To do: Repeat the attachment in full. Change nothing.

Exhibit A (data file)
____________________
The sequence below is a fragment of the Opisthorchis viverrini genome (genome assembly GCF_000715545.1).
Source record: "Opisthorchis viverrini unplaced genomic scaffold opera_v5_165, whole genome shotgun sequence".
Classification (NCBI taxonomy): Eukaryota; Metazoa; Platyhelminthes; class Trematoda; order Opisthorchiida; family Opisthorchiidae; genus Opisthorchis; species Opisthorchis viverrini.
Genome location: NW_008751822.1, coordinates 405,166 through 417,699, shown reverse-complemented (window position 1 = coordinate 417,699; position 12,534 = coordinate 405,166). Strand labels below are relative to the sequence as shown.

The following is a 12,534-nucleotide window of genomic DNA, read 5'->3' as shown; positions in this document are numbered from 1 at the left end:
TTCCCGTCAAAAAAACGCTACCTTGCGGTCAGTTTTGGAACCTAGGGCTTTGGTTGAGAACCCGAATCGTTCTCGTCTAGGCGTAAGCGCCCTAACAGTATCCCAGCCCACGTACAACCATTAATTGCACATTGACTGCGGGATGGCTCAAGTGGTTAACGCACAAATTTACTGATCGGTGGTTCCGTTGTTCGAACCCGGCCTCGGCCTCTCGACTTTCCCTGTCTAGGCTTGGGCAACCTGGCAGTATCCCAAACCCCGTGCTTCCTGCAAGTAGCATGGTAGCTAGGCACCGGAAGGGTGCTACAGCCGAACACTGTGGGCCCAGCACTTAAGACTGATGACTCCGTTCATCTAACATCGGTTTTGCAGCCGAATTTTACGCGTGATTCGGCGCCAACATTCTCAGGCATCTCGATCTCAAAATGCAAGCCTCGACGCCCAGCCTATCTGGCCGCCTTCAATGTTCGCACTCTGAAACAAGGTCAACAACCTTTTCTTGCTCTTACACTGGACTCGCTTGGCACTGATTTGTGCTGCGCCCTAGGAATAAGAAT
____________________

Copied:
The sequence below is a fragment of the Opisthorchis viverrini genome (genome assembly GCF_000715545.1).
Source record: "Opisthorchis viverrini unplaced genomic scaffold opera_v5_165, whole genome shotgun sequence".
Classification (NCBI taxonomy): Eukaryota; Metazoa; Platyhelminthes; class Trematoda; order Opisthorchiida; family Opisthorchiidae; genus Opisthorchis; species Opisthorchis viverrini.
Genome location: NW_008751822.1, coordinates 405,166 through 417,699, shown reverse-complemented (window position 1 = coordinate 417,699; position 12,534 = coordinate 405,166). Strand labels below are relative to the sequence as shown.

The following is a 12,534-nucleotide window of genomic DNA, read 5'->3' as shown; positions in this document are numbered from 1 at the left end:
TTCCCGTCAAAAAAACGCTACCTTGCGGTCAGTTTTGGAACCTAGGGCTTTGGTTGAGAACCCGAATCGTTCTCGTCTAGGCGTAAGCGCCCTAACAGTATCCCAGCCCACGTACAACCATTAATTGCACATTGACTGCGGGATGGCTCAAGTGGTTAACGCACAAATTTACTGATCGGTGGTTCCGTTGTTCGAACCCGGCCTCGGCCTCTCGACTTTCCCTGTCTAGGCTTGGGCAACCTGGCAGTATCCCAAACCCCGTGCTTCCTGCAAGTAGCATGGTAGCTAGGCACCGGAAGGGTGCTACAGCCGAACACTGTGGGCCCAGCACTTAAGACTGATGACTCCGTTCATCTAACATCGGTTTTGCAGCCGAATTTTACGCGTGATTCGGCGCCAACATTCTCAGGCATCTCGATCTCAAAATGCAAGCCTCGACGCCCAGCCTATCTGGCCGCCTTCAATGTTCGCACTCTGAAACAAGGTCAACAACCTTTTCTTGCTCTTACACTGGACTCGCTTGGCACTGATTTGTGCTGCGCCCTAGGAATAAGAAT